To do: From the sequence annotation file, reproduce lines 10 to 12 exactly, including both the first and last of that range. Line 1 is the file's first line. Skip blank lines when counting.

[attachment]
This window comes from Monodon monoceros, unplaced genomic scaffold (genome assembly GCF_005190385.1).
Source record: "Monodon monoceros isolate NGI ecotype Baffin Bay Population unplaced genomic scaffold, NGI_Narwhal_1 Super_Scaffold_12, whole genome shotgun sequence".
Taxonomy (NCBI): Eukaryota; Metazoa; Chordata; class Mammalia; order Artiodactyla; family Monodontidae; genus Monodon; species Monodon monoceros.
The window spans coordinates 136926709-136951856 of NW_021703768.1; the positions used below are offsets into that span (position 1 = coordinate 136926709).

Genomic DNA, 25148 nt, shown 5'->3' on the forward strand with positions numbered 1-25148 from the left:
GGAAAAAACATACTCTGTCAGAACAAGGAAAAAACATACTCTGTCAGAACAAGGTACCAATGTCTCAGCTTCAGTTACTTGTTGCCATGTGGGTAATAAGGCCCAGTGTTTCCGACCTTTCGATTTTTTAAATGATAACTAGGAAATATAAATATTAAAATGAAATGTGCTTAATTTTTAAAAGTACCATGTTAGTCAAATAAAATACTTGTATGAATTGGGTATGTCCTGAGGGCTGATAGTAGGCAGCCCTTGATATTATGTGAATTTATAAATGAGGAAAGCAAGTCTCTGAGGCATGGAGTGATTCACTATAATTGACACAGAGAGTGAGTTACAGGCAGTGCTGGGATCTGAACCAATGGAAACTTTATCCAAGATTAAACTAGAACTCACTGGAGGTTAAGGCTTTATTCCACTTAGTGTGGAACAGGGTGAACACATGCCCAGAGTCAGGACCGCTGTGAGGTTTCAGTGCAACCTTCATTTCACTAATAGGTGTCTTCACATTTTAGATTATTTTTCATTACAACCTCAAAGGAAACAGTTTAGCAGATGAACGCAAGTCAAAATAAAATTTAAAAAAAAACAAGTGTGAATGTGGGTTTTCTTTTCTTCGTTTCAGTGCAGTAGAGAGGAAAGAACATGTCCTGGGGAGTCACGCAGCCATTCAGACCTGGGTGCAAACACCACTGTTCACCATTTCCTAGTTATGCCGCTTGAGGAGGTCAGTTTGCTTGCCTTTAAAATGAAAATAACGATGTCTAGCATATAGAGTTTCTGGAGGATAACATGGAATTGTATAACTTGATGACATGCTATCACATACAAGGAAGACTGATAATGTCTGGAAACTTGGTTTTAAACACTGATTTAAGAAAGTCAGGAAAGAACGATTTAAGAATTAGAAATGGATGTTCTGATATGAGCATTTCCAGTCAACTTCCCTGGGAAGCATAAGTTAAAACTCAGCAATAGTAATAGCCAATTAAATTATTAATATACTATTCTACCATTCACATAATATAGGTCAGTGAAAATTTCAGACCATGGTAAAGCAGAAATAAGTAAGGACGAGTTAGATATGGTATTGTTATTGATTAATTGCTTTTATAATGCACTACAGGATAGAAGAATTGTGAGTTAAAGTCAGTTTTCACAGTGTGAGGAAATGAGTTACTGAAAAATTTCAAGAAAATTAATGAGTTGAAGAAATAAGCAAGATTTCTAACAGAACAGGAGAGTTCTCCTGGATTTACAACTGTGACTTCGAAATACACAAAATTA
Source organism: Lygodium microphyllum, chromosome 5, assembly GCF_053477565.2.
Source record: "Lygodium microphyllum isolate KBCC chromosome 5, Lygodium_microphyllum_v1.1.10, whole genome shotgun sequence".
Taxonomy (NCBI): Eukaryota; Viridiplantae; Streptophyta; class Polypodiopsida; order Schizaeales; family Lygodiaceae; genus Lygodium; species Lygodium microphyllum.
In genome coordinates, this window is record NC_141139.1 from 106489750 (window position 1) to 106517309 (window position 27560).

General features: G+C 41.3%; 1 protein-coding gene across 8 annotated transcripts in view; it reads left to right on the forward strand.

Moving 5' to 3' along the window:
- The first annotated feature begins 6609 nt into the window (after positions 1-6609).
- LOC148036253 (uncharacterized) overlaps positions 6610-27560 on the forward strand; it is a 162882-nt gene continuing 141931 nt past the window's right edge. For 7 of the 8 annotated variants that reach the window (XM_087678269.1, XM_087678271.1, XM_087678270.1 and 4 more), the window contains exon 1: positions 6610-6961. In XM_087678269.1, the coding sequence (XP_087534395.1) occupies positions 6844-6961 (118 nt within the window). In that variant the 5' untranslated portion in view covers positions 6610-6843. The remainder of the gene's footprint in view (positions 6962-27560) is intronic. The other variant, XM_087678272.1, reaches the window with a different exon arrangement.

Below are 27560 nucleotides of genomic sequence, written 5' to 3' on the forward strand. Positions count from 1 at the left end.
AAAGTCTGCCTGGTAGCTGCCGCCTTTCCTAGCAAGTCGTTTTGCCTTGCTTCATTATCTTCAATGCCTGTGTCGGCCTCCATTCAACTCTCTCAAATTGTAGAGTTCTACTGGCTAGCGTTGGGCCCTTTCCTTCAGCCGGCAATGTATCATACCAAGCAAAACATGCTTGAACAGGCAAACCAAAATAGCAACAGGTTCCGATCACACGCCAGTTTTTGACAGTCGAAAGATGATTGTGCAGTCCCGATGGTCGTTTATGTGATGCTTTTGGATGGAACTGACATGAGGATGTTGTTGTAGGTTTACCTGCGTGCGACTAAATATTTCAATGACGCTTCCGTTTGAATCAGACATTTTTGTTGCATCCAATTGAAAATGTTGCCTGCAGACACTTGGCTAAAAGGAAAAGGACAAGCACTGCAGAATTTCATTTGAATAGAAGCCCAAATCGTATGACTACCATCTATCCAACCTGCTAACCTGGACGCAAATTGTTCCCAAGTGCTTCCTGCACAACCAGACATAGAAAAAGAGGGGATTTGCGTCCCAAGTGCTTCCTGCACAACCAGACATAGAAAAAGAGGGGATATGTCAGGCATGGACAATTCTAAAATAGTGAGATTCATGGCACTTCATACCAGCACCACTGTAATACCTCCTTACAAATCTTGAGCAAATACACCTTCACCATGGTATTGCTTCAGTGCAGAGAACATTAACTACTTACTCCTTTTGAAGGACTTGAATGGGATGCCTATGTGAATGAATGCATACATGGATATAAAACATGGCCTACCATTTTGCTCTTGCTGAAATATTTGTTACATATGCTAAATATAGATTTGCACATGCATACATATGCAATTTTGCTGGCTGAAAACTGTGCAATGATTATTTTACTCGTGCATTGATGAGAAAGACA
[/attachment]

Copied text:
In genome coordinates, this window is record NC_141139.1 from 106489750 (window position 1) to 106517309 (window position 27560).

General features: G+C 41.3%; 1 protein-coding gene across 8 annotated transcripts in view; it reads left to right on the forward strand.

Moving 5' to 3' along the window: